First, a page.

See: Supraregional Africa – German development cooperation with the ICGLR – Support for regional raw material certification

2023-12-06T17:41:51+01:00December 6th, 2023|

SMEs want human rights enforced

The Frankfurter Rundschau reports that small and medium-sized enterprises (SMEs) generally support compliance with human rights in global supply chains. This was the result of a survey by the Hamburg Foundation for Business Ethics. At the same time, the survey shows that companies fear that the Supply Chain Act (LkSG) will lead to companies focusing primarily on “compliance”, i.e. on legal certainty – and less on actual changes in favor of human rights.

There is also criticism of the behavior of the business associations, which “first ignored the fundamentally positive attitude of many SMEs, then relied on prevention for too long and finally did not contribute enough pragmatically to the concrete design,” as the study quotes.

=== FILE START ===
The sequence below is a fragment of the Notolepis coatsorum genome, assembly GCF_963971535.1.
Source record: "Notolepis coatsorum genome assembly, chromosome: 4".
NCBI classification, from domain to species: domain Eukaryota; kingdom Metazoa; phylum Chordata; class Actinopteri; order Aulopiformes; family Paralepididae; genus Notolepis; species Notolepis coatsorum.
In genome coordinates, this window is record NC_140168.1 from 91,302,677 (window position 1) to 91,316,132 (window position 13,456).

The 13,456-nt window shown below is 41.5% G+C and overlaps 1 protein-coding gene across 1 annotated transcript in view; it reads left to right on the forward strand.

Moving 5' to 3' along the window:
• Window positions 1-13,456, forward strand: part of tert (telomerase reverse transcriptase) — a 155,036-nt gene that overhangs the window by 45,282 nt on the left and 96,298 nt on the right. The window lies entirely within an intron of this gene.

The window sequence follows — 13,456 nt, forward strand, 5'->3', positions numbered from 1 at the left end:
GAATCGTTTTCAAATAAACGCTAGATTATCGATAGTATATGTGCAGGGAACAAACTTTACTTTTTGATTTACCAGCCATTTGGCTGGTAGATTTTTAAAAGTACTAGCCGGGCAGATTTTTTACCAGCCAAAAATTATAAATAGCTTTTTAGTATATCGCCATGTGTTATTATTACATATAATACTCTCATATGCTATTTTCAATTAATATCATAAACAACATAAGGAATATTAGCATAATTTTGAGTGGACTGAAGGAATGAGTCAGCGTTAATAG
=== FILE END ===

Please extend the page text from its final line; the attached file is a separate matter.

See: Article from the Frankfurter Rundschau

2023-12-06T14:54:04+01:00December 6th, 2023|

OECD updates guidelines on corporate due diligence

The Business & Human Rights Resource Center reports that the Organization for Economic Co-operation and Development (OECD) has updated its corporate due diligence guidelines. Along with the UN Guiding Principles on Business and Human Rights and the ILO Tripartite Declaration of Principles, these guidelines are the international reference for the implementation of companies’ due diligence obligations.

The update involves, among other things, companies having to specify that CO2 reduction targets are scientifically based, that not only the supply chains for the production of a product must be examined, but also the potential use of a product, as well as a tightening of the requirements for combating corruption.

See: Business & Human Rights Resource Center article

2023-12-06T11:55:55+01:00December 6th, 2023|